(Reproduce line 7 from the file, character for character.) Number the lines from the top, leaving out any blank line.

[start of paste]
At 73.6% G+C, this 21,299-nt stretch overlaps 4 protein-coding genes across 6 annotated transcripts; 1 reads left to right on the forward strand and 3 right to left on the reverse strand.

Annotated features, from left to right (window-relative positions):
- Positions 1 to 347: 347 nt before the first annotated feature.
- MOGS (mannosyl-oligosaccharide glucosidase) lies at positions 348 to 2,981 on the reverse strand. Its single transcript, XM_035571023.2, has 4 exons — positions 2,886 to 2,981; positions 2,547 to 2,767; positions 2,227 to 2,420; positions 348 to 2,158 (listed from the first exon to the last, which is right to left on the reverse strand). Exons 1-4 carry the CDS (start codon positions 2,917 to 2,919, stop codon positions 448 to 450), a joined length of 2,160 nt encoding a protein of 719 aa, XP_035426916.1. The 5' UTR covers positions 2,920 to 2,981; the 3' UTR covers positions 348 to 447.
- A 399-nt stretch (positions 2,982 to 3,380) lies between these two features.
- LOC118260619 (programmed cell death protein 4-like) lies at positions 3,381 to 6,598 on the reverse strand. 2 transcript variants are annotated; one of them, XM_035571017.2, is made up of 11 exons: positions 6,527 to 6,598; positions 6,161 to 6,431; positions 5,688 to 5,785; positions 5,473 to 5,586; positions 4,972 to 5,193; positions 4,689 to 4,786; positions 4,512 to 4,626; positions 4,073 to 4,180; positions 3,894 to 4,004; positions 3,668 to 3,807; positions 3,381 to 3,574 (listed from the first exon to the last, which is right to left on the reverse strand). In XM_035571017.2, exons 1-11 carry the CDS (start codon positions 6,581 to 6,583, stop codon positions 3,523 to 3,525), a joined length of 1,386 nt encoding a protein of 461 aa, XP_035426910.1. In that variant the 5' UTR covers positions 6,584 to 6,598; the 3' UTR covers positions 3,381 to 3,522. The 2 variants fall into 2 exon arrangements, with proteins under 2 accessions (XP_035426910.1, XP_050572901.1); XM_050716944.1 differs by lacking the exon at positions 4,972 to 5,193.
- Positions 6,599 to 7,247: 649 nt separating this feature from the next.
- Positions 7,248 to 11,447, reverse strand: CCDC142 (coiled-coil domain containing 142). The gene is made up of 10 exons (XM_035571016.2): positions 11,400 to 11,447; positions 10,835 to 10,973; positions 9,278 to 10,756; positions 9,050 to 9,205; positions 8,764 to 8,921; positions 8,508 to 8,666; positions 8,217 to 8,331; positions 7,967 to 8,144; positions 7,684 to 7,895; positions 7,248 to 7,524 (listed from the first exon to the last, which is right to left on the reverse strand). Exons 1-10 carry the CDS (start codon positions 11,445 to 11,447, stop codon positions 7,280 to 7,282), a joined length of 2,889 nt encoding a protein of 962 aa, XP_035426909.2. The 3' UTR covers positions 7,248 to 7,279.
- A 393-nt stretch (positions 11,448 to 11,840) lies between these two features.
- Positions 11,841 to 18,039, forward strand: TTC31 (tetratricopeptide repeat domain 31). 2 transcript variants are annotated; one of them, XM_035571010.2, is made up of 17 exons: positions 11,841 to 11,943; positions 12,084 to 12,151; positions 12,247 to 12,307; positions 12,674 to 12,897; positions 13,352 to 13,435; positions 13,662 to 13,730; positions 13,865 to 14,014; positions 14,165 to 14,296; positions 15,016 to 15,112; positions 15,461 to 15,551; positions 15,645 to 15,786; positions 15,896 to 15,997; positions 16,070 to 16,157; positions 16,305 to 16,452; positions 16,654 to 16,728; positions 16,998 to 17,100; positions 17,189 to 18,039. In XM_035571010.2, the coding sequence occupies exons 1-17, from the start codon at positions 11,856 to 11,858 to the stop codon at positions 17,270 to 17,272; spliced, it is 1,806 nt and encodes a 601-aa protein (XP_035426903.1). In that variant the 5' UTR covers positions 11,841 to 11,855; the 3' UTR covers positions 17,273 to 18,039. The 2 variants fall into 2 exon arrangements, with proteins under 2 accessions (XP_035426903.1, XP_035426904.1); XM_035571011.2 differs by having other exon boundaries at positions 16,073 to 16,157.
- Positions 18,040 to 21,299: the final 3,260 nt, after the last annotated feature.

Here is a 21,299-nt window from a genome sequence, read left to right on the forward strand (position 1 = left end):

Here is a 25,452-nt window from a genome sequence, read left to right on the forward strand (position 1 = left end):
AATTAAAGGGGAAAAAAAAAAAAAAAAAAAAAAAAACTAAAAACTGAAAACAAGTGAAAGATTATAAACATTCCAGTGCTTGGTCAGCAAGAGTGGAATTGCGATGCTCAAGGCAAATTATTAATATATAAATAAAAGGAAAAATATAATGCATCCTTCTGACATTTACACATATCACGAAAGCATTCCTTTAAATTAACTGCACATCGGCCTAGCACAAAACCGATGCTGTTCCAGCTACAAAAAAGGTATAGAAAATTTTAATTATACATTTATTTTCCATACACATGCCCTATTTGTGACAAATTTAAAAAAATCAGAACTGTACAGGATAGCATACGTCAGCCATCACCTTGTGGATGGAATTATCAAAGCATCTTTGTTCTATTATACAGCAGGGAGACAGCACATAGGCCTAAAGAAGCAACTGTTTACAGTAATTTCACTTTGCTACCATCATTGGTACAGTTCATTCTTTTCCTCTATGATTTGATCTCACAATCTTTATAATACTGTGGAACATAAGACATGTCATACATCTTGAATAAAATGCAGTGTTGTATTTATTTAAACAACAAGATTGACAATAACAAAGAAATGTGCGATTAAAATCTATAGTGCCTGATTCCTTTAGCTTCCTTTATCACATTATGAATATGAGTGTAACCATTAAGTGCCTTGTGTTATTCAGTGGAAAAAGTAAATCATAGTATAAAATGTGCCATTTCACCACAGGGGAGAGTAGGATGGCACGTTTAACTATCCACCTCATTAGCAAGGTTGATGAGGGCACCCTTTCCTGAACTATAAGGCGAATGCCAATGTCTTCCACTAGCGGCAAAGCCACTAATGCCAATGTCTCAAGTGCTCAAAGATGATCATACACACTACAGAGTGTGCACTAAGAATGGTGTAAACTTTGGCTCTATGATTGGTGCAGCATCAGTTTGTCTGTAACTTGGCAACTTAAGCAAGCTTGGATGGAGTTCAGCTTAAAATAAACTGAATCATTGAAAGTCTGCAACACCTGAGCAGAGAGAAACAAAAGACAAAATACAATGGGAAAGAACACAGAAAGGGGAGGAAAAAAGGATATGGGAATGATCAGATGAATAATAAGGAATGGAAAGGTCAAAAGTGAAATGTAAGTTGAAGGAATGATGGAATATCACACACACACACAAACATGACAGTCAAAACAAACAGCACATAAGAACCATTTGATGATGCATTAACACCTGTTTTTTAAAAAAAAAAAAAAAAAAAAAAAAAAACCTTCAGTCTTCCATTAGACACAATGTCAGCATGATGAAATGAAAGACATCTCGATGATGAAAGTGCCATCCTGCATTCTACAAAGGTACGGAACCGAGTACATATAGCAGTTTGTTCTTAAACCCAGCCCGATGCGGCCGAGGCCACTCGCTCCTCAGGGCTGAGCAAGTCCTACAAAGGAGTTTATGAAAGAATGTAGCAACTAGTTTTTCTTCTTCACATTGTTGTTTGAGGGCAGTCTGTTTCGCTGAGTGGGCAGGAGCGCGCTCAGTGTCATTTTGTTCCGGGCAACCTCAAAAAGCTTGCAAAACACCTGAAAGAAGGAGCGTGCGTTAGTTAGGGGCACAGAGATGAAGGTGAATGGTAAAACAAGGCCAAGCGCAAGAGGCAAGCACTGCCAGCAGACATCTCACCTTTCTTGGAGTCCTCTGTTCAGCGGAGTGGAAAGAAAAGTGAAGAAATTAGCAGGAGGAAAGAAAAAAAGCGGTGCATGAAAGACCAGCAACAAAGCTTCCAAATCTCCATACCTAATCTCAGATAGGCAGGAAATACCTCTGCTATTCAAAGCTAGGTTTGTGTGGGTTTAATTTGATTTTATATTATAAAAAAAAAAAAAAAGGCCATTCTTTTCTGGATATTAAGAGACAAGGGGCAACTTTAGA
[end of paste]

- Positions 6,599 to 7,247: 649 nt separating this feature from the next.